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When most of us think about etiquette, Emily Post and table manners may come to mind. However, death and funerals have their own set of etiquette rules. You may be unaware of what is considered appropriate or inappropriate behavior when it comes to funeral or funeral wake etiquette. This guide is designed to put you at ease, and fill you in on what to do (and what not to do) before, during and after a funeral.
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At cultural and other events, we are reminded to silence our mobile phones. This is more important than ever at a funeral. It's best if you turn your phone off completely. Even a vibrating phone will be an unwelcome distraction during a somber funeral service.
The first question you should ask yourself is whether you should attend the funeral in the first place. In most cases, if you feel you want to be there, then by all means go. However, if you were not on good terms with the deceased and your presence would upset surviving family members and friends, then it would be best for you to mourn in private.
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Another common question is what time you should arrive at a funeral. Whether it be a funeral or a wake, etiquette dictates that this is one occasion where you do NOT want to arrive fashionably late. Your best bet is to arrive early, but by that we mean 15 to 20 minutes early. This allows ample time for parking and going through the receiving line before the actual funeral begins. Don't arrive more than a half hour early, though, as the immediate family may be involved in last-minute arrangements.
As you greet the mourners and later as you listen to eulogies, you may wonder whether you need to keep your own emotions in check. When greeting the bereaved, you may be afraid of setting off their emotions if you begin to cry. While sympathetic tears can't be avoided, unless you are a member of the immediate family or one of a close circle of friends of the deceased, loud, mournful wails are probably not a good idea. The focus of attention should be on the deceased and immediate family.
If you're wondering whether it's okay to leave during a funeral service, in most cases the answer is a resounding no. However, if you need to quiet a crying or noisy child, or if you have a sneezing/coughing/hiccupping attack, you should leave the funeral.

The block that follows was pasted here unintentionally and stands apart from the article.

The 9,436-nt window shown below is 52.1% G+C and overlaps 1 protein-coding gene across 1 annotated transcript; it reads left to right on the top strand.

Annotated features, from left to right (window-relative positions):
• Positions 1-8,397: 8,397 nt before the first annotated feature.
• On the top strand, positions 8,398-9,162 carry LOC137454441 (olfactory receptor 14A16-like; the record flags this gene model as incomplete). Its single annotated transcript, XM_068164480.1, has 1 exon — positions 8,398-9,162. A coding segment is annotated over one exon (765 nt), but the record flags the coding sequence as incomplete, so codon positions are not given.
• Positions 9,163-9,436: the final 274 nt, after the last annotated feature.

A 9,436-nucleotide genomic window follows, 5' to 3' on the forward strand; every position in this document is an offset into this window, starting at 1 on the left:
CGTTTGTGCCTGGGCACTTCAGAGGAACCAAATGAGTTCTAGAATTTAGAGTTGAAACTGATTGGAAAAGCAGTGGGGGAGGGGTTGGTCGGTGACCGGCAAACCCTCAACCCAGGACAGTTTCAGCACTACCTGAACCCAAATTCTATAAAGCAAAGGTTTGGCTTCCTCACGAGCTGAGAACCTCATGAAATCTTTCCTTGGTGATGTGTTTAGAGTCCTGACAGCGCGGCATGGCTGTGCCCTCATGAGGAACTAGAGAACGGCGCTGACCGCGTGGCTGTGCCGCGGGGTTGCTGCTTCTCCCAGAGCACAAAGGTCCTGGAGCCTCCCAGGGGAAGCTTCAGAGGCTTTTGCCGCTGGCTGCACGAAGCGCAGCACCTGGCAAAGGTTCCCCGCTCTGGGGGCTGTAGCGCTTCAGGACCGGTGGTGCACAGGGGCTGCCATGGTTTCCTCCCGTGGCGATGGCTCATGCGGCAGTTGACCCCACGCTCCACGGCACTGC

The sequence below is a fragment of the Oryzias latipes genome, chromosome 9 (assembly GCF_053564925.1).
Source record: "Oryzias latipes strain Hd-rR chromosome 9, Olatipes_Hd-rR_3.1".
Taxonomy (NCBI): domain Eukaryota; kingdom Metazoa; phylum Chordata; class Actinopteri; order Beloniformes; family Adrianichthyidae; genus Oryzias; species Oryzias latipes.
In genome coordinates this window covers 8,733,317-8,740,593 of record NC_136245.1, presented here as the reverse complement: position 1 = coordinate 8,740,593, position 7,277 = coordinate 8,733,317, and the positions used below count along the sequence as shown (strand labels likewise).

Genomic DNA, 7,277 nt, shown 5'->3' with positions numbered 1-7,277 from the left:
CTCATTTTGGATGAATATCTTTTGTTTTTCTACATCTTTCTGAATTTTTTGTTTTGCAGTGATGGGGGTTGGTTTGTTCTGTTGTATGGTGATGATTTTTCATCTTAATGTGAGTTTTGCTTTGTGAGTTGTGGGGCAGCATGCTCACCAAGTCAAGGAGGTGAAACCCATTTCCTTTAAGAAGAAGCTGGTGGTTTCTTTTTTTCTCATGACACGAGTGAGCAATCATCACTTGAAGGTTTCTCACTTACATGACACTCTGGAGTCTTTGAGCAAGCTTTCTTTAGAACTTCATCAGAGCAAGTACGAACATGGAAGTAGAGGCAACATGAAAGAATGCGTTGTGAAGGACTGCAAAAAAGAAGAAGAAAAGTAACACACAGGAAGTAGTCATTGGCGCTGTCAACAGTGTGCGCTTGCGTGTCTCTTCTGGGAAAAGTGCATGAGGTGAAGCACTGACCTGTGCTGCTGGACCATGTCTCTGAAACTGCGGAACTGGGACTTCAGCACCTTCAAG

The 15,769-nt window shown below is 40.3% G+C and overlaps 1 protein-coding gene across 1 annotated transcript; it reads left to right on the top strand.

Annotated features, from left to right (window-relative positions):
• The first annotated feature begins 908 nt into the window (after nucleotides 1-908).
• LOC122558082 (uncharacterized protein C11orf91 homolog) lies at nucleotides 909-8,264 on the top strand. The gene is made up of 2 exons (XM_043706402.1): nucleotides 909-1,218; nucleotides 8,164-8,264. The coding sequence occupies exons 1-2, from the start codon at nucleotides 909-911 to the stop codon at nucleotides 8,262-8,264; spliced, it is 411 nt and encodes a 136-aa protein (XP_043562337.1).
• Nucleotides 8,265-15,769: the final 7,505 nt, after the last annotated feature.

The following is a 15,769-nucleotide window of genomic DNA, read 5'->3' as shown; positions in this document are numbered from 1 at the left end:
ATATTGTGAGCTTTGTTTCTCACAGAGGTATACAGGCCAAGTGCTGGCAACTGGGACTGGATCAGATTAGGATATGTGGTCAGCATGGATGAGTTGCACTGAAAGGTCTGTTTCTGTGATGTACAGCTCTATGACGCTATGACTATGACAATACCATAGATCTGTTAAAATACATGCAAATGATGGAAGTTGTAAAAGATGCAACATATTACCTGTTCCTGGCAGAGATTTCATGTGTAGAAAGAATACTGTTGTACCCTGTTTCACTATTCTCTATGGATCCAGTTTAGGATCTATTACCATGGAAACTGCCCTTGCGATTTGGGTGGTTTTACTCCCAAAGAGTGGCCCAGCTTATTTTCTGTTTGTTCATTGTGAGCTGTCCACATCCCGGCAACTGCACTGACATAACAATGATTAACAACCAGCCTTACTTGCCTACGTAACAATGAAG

You no doubt have many additional questions related to funerals. Please review the useful resources below for further details.
Is wearing black to a funeral mandatory? Are bright colors taboo? Learn the do's and don'ts of funeral attire.
It's often difficult to find the right words in times of loss. With a little help, you can write a message that will provide comfort to the bereaved.
If you have been asked to give a eulogy at a funeral, don't panic. These tips will make it easy for you to give a heartfelt, memorable eulogy.
Is it acceptable to bring children to a funeral? What do you tell older children who are not welcome at a loved one's funeral? Find answers to these questions and more.
Should you bring a gift or flowers to the bereaved? If so, what are traditional choices? Read this before making a condolence call.
What are the best ways to show your support after someone has died? Everyone reacts differently to death, so here's a guide to help you help others.
Is the wake the same as a viewing? Are these synonymous with a funeral? What is the difference (if any) between funeral and wake etiquette? Learn the similarities and differences of all three.
After the passing of a loved one, you may be at a loss for words for what to say to surviving family and friends. Read this, and you'll no longer be tongue-tied during times of trouble.
Does it matter where you sit at a funeral service? Find out here.
How should you select music for your funeral? Read about emotion, meaning, beliefs, and planning ahead.
Every religion has specific traditions and practices when it comes to funerals. Find out what to expect at Jewish, Islamic, Catholic, Christian, Hindu, Buddhist and non-religious funeral ceremonies.
If you are attending a funeral, this difficult time allows the opportunity to consider what you would want for your own funeral and burial preferences. You can even plan it now, decades in advance, so your loved ones don't have to worry about it later.
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